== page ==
Hartford, Conn., received a one-notch downgrade from Moody’s Investors Service, to Baa1 from A3.
Moody’s cited the state capital’s weak financial position, continued structural imbalance and reliance on one-time revenue sources for Tuesday’s downgrade. Its rating outlook remains negative.
The move affects roughly $550 million of debt. Hartford intends to sell $32.5 million of Series 2016A GO bonds on April 28.
The rating “also incorporates the city's limited financial flexibility due to elevated fixed costs, weak revenue growth prospects and likely challenges in implementing meaningful, ongoing, expenditure reductions,” Moody’s added.
Elevated fixed costs, according to Moody’s, include bonded debt, required pension contributions and other post-employment benefit payments.
Mayor Luke Bronin, Gov. Dannel Malloy’s former general counsel who took office in January, asked state legislators to establish a Hartford financial sustainability commission, saying his administration inherited a $48.5 million deficit for fiscal 2017. The bill died in the General Assembly’s Finance, Revenue and Bonding Committee.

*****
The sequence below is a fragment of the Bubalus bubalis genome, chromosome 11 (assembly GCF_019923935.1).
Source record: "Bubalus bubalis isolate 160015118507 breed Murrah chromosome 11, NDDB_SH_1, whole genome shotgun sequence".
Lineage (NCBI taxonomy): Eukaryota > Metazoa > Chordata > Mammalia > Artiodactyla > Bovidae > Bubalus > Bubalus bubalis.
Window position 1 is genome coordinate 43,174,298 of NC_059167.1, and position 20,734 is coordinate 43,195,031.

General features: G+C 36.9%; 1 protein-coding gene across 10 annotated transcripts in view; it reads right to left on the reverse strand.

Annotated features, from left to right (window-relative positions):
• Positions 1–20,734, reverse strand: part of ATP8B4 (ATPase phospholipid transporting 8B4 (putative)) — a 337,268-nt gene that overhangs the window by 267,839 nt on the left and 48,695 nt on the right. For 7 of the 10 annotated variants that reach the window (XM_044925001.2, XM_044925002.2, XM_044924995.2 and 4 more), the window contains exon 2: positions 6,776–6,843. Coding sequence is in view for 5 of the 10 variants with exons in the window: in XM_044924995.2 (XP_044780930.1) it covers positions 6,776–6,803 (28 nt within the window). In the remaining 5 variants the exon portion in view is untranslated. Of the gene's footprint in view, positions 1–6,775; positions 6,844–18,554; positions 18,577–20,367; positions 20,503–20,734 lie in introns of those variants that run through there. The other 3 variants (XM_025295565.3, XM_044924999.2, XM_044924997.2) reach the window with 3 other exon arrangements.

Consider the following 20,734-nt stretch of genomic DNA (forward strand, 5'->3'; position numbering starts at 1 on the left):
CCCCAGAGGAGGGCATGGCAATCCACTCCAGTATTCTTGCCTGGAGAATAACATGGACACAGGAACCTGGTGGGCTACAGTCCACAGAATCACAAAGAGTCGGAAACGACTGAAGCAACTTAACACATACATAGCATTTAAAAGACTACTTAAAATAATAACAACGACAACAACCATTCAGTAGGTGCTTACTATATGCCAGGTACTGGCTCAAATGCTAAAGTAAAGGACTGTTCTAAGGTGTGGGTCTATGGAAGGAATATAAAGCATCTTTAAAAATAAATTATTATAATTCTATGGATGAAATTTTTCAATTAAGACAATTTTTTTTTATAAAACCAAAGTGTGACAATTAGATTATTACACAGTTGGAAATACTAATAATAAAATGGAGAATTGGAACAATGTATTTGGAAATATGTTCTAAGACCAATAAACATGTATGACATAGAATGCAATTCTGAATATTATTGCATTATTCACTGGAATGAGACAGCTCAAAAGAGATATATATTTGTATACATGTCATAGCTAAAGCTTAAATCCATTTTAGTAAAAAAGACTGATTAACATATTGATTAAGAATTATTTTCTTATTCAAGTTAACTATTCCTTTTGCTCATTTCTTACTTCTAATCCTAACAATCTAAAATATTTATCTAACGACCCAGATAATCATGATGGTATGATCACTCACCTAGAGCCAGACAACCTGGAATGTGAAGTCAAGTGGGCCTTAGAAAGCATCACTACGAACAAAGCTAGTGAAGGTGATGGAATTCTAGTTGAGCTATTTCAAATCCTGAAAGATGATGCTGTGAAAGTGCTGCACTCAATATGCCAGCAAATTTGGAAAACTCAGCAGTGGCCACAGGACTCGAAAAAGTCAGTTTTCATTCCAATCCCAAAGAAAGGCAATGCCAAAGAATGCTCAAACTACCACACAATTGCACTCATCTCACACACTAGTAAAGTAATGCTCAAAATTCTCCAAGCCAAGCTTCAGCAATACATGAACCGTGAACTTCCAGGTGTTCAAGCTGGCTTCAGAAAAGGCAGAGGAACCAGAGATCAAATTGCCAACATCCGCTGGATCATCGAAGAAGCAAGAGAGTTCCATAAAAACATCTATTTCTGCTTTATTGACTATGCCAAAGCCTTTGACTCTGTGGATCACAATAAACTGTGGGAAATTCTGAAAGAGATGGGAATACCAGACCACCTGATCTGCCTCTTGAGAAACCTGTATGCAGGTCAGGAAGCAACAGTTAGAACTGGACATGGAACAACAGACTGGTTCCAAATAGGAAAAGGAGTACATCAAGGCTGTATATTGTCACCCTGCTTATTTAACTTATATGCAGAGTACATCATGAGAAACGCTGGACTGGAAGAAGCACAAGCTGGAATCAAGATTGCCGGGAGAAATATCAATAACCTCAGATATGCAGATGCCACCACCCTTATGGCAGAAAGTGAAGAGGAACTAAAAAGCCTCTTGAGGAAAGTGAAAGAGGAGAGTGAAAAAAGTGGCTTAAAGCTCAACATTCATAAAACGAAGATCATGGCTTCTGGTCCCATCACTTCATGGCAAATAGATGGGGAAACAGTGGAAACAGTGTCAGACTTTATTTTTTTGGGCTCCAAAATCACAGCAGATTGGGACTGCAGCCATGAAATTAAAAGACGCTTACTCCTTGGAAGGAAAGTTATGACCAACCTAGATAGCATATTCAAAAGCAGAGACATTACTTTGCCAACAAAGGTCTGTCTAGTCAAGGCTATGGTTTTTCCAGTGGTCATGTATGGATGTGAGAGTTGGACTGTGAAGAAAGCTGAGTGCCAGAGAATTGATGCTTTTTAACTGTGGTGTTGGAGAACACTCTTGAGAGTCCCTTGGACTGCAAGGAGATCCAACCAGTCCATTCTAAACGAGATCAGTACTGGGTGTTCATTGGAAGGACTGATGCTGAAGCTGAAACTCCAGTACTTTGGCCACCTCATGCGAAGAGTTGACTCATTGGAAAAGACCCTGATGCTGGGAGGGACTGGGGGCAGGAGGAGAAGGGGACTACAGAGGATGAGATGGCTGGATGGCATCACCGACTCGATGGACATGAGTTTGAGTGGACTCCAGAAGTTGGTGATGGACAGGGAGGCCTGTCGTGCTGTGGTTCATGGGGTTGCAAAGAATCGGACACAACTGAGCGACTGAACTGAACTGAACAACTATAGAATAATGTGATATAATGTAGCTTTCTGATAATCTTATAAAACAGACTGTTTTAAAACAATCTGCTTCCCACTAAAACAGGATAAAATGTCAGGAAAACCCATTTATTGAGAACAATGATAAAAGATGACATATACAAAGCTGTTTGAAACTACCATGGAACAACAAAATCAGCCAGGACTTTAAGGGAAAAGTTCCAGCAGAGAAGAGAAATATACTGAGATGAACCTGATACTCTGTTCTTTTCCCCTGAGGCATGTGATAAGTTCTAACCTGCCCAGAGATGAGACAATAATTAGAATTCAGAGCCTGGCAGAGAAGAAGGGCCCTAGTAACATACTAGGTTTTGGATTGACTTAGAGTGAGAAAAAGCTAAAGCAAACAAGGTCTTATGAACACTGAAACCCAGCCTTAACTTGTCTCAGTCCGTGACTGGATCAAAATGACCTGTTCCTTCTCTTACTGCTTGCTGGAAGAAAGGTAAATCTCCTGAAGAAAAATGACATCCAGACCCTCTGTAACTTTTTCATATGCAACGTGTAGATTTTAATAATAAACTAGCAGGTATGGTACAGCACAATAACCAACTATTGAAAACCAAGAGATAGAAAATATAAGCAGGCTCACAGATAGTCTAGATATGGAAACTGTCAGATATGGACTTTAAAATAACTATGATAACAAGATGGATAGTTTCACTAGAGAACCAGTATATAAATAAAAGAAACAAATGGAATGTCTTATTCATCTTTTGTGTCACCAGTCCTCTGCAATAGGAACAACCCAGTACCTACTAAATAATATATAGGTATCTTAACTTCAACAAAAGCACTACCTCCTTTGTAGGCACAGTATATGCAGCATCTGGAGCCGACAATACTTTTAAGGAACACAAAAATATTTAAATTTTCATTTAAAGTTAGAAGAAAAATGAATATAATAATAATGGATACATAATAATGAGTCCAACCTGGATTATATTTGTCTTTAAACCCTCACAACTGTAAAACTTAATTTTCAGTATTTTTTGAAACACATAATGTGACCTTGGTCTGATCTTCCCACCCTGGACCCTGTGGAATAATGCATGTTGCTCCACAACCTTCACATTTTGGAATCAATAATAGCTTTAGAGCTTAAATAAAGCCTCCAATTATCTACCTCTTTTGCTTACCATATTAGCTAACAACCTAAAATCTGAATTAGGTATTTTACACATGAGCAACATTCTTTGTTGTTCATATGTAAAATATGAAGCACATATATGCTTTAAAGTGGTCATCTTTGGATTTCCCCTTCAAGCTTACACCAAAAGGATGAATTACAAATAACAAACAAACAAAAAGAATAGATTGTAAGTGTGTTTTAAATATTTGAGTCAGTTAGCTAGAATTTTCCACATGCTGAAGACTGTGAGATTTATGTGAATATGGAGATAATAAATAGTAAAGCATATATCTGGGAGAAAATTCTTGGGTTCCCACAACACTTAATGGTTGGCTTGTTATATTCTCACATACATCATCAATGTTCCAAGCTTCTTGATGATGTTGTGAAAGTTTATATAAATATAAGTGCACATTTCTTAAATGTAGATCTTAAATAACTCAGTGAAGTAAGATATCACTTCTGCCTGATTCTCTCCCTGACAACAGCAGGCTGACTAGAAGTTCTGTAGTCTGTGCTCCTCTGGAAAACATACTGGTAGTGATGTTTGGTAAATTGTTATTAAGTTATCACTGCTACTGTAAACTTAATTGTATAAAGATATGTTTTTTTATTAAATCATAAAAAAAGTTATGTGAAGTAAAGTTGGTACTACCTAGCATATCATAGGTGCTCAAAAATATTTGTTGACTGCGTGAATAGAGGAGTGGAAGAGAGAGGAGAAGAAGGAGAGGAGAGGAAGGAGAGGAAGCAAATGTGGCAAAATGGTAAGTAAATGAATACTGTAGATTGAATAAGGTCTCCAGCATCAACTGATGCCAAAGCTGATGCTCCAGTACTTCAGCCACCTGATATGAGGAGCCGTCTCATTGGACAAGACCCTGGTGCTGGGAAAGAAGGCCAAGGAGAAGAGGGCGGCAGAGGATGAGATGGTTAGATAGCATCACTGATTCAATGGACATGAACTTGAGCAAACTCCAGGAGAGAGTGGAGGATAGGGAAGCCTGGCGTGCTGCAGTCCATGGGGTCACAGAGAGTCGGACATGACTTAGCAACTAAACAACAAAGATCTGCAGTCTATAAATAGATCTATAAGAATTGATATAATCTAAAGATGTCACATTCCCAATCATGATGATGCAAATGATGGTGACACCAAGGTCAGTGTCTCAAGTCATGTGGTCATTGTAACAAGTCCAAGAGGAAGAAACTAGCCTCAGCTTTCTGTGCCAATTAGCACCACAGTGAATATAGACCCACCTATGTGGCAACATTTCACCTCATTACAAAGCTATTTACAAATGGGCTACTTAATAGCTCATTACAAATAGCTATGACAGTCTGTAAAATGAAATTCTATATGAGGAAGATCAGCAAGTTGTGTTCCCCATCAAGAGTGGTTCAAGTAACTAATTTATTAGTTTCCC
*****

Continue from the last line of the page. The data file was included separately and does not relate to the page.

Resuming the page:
“Hartford’s fiscal situation is worse than we could have imagined,” Bronin told the committee. “The problem only gets worse after 2017.” Several years down the road, said Bronin, the projected deficit is so big that eliminating the entire police and fire departments would not close the gap.
On Monday, Bronin proposed a $557.2 million budget to the Common Council that would close the deficit through steep cuts and cost-saving measures, including 40 layoffs, and with no tax rate increase. It would deplete the city’s $21.5 million rainy-day fund over two years. Bronin projects a $30 million deficit for fiscal 2018.
He also called for regional revenue sharing and increased payments in lieu of taxes by local nonprofits.
Moody’s also referenced Hartford’s reliance on aid from a state that has its own financial problems.
“Hartford is a microcosm of the state of Connecticut,” said state Sen. Scott Frantz, R-Greenwich.
On Tuesday, Democrat Malloy encountered pushback from his own party, even with Connecticut facing a possible $920 million deficit for the biennial budget that begins next year.
House Speaker J. Brendan Sharkey, D-Hamden, refused to meet with Malloy over his revised budget, announced one week earlier, that would make steep cuts on education and hospitals. Sharkey said the legislature should wait for April’s revenue forecasts.